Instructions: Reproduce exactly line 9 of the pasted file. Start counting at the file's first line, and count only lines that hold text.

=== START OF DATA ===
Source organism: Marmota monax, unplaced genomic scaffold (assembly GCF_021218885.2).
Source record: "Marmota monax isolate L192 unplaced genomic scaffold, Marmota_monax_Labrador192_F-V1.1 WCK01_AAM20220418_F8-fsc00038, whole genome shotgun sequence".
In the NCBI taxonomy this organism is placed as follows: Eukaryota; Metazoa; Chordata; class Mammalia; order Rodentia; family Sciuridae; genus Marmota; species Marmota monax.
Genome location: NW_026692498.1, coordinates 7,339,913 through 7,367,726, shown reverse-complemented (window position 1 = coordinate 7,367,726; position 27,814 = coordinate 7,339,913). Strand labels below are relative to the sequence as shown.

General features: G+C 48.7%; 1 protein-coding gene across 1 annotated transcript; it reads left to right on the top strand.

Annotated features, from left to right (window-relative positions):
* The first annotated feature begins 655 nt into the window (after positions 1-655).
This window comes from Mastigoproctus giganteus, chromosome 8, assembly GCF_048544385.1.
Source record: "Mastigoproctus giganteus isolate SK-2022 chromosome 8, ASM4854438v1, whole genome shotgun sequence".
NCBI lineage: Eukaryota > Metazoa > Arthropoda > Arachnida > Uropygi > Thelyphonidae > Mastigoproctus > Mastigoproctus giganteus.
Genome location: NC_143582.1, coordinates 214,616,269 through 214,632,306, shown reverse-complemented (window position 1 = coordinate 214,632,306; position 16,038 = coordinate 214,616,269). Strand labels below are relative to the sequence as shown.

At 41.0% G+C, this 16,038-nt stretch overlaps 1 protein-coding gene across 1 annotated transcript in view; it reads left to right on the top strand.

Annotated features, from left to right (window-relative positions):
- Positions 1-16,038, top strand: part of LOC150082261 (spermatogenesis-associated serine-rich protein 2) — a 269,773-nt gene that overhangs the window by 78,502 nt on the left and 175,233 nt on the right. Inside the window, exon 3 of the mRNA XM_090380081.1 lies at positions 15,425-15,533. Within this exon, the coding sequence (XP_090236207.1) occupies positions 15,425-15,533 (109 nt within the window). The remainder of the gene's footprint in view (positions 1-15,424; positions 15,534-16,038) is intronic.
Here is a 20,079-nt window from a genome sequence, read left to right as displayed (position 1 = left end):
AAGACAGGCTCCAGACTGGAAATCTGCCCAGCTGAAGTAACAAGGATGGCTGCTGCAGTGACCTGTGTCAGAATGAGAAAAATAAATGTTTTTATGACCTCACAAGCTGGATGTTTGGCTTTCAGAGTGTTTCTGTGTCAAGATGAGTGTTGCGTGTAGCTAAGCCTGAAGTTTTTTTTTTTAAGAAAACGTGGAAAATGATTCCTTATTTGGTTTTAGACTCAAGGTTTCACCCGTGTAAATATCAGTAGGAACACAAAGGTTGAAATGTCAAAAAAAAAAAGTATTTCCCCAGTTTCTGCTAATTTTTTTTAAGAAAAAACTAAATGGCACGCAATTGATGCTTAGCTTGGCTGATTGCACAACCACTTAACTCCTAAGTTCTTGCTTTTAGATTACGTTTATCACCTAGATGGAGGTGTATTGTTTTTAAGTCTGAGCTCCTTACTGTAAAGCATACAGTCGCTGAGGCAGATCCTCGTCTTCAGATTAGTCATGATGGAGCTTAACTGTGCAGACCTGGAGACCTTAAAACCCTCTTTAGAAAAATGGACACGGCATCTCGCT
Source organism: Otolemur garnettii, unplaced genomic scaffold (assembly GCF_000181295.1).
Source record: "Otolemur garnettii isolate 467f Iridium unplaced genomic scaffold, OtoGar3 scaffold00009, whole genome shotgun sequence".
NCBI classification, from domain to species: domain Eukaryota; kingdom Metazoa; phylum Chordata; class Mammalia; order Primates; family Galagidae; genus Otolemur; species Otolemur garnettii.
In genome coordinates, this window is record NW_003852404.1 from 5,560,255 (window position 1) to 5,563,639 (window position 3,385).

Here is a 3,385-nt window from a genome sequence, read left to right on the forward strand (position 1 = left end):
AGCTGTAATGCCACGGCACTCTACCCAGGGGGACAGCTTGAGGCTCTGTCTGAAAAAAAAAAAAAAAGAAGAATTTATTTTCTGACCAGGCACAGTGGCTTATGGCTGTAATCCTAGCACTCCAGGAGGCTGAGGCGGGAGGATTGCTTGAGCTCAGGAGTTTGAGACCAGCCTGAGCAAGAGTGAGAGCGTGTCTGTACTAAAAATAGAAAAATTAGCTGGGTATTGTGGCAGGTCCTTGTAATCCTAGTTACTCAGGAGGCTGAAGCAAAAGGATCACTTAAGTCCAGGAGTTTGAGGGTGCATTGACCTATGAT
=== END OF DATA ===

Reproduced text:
Source record: "Mastigoproctus giganteus isolate SK-2022 chromosome 8, ASM4854438v1, whole genome shotgun sequence".